The enzyme-linked immunosorbent assay (ELISA) method is widely used to assay antibodies and antigens without fully comprehending the numerous vexing phenomena attributed to the principle, which utilizes the high binding affinity of proteins to solid surfaces such as micro plates and latex beads. There are four major types of ELISAs: direct ELISA, indirect ELISA, competitive ELISA and sandwich ELISA.
█ Flow Chart:
1) Prepare the ELISA plate: Coat the wells of a 96-well ELISA plate with the antigen of interest by adding a solution of the antigen to each well and incubating the plate overnight at 4°C.
2) Block the plate: After the antigen has been immobilized, add a blocking solution, such as 1% bovine serum albumin (BSA) or 5% non-fat milk, to each well to prevent non-specific binding of the detection reagent to the plate. Incubate the plate for 1-2 hours at room temperature.
3) Add the sample: Remove the blocking solution and add the sample containing the unknown antigen to the wells. Incubate the plate for 1-2 hours at room temperature.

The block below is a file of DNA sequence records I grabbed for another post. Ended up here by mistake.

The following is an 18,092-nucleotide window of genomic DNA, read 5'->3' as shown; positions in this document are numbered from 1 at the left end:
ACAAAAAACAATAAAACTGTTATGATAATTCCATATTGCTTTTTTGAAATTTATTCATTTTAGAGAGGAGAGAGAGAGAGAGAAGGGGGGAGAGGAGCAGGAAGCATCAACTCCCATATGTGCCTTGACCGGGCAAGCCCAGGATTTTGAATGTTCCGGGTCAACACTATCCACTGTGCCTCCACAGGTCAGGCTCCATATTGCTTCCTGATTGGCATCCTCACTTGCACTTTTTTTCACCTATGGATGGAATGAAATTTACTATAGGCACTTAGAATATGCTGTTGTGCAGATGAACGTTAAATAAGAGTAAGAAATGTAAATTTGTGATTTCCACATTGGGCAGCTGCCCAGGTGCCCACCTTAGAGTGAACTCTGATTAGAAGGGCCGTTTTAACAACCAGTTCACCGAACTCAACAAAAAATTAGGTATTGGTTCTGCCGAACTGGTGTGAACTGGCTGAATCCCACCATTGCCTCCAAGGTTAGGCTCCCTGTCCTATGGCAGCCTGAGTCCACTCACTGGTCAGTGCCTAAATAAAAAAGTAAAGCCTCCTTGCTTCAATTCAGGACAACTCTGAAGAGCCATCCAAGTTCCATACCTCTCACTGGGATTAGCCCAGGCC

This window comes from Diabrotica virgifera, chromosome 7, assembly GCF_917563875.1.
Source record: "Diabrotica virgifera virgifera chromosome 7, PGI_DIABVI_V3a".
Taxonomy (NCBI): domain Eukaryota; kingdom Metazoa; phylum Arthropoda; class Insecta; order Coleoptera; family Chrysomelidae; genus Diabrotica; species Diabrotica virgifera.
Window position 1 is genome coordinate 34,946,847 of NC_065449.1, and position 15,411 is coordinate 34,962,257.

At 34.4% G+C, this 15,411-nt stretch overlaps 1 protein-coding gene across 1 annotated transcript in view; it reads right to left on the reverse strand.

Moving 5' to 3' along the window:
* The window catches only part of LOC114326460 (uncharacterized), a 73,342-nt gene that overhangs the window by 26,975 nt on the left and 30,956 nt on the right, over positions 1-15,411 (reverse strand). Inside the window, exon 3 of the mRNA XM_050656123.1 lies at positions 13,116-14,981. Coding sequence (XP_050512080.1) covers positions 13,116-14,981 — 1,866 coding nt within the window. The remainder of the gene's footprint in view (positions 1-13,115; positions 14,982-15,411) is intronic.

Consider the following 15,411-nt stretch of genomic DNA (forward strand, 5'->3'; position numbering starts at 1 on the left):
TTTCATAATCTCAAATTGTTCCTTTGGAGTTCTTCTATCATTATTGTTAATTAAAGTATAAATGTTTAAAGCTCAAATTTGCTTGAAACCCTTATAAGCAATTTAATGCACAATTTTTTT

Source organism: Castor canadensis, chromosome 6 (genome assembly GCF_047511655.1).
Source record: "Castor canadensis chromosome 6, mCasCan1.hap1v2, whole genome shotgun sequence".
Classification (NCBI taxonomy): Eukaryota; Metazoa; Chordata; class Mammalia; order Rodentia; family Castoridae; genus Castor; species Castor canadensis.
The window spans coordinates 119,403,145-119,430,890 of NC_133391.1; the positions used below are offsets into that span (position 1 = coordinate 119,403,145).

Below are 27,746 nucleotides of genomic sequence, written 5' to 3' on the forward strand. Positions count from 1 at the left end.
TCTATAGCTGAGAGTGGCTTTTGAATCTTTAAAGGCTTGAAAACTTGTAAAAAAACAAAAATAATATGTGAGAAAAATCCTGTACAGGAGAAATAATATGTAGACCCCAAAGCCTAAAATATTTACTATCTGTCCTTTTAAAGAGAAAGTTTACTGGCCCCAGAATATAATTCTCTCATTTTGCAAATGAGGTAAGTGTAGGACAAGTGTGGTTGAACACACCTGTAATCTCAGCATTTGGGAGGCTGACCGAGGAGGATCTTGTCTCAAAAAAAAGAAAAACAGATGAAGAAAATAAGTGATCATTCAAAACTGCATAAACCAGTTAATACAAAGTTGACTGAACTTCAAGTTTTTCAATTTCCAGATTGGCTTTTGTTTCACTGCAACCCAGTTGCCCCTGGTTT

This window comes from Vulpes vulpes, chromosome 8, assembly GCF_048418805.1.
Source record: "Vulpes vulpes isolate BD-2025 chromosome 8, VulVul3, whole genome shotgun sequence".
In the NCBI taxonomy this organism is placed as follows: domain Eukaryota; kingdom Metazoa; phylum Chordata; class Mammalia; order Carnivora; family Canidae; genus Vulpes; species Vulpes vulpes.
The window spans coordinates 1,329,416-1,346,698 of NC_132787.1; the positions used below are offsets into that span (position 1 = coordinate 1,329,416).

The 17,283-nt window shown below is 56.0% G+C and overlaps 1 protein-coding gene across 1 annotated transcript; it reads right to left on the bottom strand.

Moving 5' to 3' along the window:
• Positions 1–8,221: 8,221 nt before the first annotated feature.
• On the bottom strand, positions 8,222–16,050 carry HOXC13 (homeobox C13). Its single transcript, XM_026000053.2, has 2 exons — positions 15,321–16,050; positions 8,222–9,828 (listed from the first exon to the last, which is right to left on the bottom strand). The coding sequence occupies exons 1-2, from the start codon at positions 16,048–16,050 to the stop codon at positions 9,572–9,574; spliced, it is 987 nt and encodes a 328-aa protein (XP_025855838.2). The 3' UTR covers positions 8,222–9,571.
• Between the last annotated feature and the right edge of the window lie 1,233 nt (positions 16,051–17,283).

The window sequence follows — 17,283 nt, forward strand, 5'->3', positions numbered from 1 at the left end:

4) Add the detection reagent: After the sample has been added, add a specific detection antibody that is conjugated to an enzyme to each well. This antibody will recognize and bind to the antigen of interest that has been immobilized on the plate. Incubate the plate for 1-2 hours at room temperature.
5) Add the substrate: Add a substrate that will be converted by the enzyme into a detectable signal, such as a colored product, to each well. Incubate the plate for 10-30 minutes at room temperature, protected from light.
6) Read the plate: Measure the absorbance of each well at a specific wavelength using a microplate reader. The absorbance will be proportional to the amount of antigen present in the sample.
It is important to include appropriate controls in the assay, such as negative controls (no antigen or antibody) and positive controls (known concentrations of antigen or antibody), to ensure the accuracy and specificity of the assay. The specific details of the ELISA protocol may vary depending on the type of ELISA and the specific reagents used.